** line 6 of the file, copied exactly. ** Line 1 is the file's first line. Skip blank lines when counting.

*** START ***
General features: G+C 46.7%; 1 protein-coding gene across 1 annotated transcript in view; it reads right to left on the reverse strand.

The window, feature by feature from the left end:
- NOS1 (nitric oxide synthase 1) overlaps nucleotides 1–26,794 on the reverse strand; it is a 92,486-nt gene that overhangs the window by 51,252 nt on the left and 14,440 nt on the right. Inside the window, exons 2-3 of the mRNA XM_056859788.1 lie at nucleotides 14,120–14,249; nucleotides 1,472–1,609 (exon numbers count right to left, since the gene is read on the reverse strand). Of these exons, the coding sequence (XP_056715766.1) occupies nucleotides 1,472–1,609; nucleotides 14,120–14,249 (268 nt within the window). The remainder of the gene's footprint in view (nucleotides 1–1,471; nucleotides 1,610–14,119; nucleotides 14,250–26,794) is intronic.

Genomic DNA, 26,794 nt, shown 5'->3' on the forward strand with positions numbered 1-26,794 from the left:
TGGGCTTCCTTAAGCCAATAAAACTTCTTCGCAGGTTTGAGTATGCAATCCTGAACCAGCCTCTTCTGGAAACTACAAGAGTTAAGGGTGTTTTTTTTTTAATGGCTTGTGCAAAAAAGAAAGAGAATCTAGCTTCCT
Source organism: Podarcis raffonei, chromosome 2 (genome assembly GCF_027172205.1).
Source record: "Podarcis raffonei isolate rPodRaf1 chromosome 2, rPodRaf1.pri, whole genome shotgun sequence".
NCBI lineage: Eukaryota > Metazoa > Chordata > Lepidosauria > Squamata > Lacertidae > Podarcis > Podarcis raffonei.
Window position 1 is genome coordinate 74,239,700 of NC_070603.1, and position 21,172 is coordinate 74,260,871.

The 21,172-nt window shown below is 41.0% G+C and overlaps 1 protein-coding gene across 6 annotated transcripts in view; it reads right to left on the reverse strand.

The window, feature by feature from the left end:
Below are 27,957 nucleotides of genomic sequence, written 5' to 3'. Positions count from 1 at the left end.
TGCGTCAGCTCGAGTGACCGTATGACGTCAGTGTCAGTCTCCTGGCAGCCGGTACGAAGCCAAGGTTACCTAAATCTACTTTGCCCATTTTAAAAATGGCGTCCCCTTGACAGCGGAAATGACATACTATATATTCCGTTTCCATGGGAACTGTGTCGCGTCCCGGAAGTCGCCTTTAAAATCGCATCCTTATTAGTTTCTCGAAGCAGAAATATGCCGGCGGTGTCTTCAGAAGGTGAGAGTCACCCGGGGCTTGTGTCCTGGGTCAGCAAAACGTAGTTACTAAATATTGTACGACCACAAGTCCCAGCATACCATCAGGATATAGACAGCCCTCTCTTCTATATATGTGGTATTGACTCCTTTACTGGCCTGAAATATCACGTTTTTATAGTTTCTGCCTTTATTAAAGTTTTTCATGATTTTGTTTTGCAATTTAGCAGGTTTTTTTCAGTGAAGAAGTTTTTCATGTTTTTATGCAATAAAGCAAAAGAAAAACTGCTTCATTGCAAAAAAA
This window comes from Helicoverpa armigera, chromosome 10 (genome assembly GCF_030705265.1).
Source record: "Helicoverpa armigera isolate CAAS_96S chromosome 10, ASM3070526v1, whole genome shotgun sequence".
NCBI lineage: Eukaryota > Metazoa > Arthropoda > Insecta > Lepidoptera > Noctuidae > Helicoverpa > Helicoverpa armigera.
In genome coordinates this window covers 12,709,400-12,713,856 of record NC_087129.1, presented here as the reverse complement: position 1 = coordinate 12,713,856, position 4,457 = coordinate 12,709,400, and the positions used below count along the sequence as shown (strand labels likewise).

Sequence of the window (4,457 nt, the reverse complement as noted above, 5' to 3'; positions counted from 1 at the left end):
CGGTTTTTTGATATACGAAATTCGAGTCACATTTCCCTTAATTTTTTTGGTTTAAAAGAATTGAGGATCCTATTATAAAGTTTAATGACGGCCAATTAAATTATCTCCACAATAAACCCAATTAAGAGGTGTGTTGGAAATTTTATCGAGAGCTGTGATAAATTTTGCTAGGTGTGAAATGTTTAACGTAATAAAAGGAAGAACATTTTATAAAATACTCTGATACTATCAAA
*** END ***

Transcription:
Source organism: Podarcis raffonei, chromosome 2 (genome assembly GCF_027172205.1).